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ukraine-plans-for-a-green-hydrogen-future
ukraine-plans-for-a-green-hydrogen-future

Ukraine plans for a green hydrogen future

Every country is having to plan for the energy transition – even those in the midst of a devastating war.

Maksym Timchenko, CEO of DTEK, today provided an operations update and responded to a question about Ukraine’s future renewables strategy.

“We all have to be prepared for the moment when war is over, and start thinking about this future now,” he said. “In this context, we brought an initiative, ’30 by 2030′ – having 30GW of renewable capacity in our generation mix. It would be about half of our generation capacity in Ukraine, if we can bring it to light. Half of the 30GW could be exported to European countries, either through green hydrogen or electricity.”

He said it could develop up to 800MW wind capacity in central and western Ukraine, and introduce more solar farms. “Ukraine is very well placed, and we can build more renewables capacity throughout Ukraine and the electrolysers and equipment next to the generation capacities.”

The EU Hydrogen Strategy sets an ambitious vision for 40GW of electrolyser capacity within Europe by 2030 to produce green hydrogen, plus an additional 40GW electrolyser capacity in the southern and eastern neighbourhoods of Europe (e.g. Ukraine or Morocco) from which Europe could import renewable hydrogen.

Ukraine also has one of the largest gas transportation systems, which gives it an edge for future hydrogen shipments to Europe. But its grid requires major investment, since it mostly dates back to Soviet times.

Last week DTEK hosted a roundtable at the World Economic Forum (WEF) Davos conference to discuss Ukraine’s role in Europe’s energy security. The event, ‘Ukraine: accelerating decarbonisation in Europe’, attracted senior politicians, ambassadors, energy experts, and business leaders to discuss critical issues regarding Ukraine’s contribution to the EU’s energy security, as well as Ukraine’s green transition. DTEK Group is a diversified energy holding that includes six businesses and а corporate university, Academy DTEK.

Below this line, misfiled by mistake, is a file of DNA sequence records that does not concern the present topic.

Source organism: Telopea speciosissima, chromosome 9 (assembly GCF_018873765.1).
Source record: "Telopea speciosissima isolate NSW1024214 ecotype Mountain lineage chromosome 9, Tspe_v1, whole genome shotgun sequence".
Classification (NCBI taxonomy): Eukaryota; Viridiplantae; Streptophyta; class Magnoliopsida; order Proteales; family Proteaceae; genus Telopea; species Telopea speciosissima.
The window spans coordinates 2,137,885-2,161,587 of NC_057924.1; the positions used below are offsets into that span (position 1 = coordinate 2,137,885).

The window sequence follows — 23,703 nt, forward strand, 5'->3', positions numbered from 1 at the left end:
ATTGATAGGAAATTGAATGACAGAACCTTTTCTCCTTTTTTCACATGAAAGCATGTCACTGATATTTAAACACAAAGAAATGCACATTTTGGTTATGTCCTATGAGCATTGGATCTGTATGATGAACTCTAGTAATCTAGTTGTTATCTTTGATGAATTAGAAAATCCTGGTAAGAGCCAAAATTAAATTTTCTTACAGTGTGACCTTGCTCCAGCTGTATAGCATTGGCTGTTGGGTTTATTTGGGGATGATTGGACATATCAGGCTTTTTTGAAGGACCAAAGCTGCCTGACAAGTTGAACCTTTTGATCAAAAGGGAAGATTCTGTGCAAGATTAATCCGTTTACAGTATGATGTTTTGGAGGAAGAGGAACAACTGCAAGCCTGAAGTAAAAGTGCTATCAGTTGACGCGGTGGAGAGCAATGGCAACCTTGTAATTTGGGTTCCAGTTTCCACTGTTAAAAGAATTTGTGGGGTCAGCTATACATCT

“This is our vision of the Ukrainian energy sector by 2030, with Ukraine becoming the main exporter of clean energy to the EU and making a significant contribution to Europe’s post-war energy security system,” said Timchenko.

“To make that happen, we need support. That is why we are appealing to international companies to join the coalition of the willing to help us build back greener. Any restoration and recovery process in Ukraine’s energy must have a European perspective and should be based on new green power generation, accelerating energy transition across the EU.

“We have no doubt that Ukraine can become a significant leader in the decarbonisation of Europe’s energy. It is an important reason why winning this war matters so much for Ukraine and for Europe.”

The war in Ukraine has spurred $73bn of fresh public and private investment in green hydrogen as falling costs have made fossil fuel-produced hydrogen uneconomic as gas prices soar, according to a Carbon Tracker report. As a result of higher gas-feed prices, $100bn of ‘dirty’ hydrogen assets may become stranded by 2030, the Clean Hydrogen’s Place in the Energy Transition report found.

Since the start of the conflict natural gas prices, a major feedstock for producing fossil fuel-produced hydrogen (blue and grey), has soared by more than 70% on international markets triggering an energy crisis and pushing lawmakers worldwide to urgently source alternative sources of fuel.

Read more:  Ukraine war spurs $73bn fresh investment in green hydrogen

Today Ukraine has 2.4GW capacity available, but a vast 7GW unavailable, added Timchenko.

Starting October 10, DTEK facilities have undergone over 170 attacks by missiles, kamikaze drones, and rockets. Russian attacks damaged more than 11 000 pieces of DTEK’s thermal power plants’ equipment, and around 5-6m people in Ukraine are cut off from electricity daily.

“Russia changed their tactics – initially they targeted power grids and substations. From this year, it’s specifically targeting thermal power generation. Two of the six power stations have been damaged, one we can’t reconnect, and the other has lost about 40% of capacity.”

Amid all the current challenges, planning for next winter is also a priority. “We need significant investments, in hundreds of millions of dollars,” he said. “What’s extremely important for us, and other private players, is that funds can be unblocked.”


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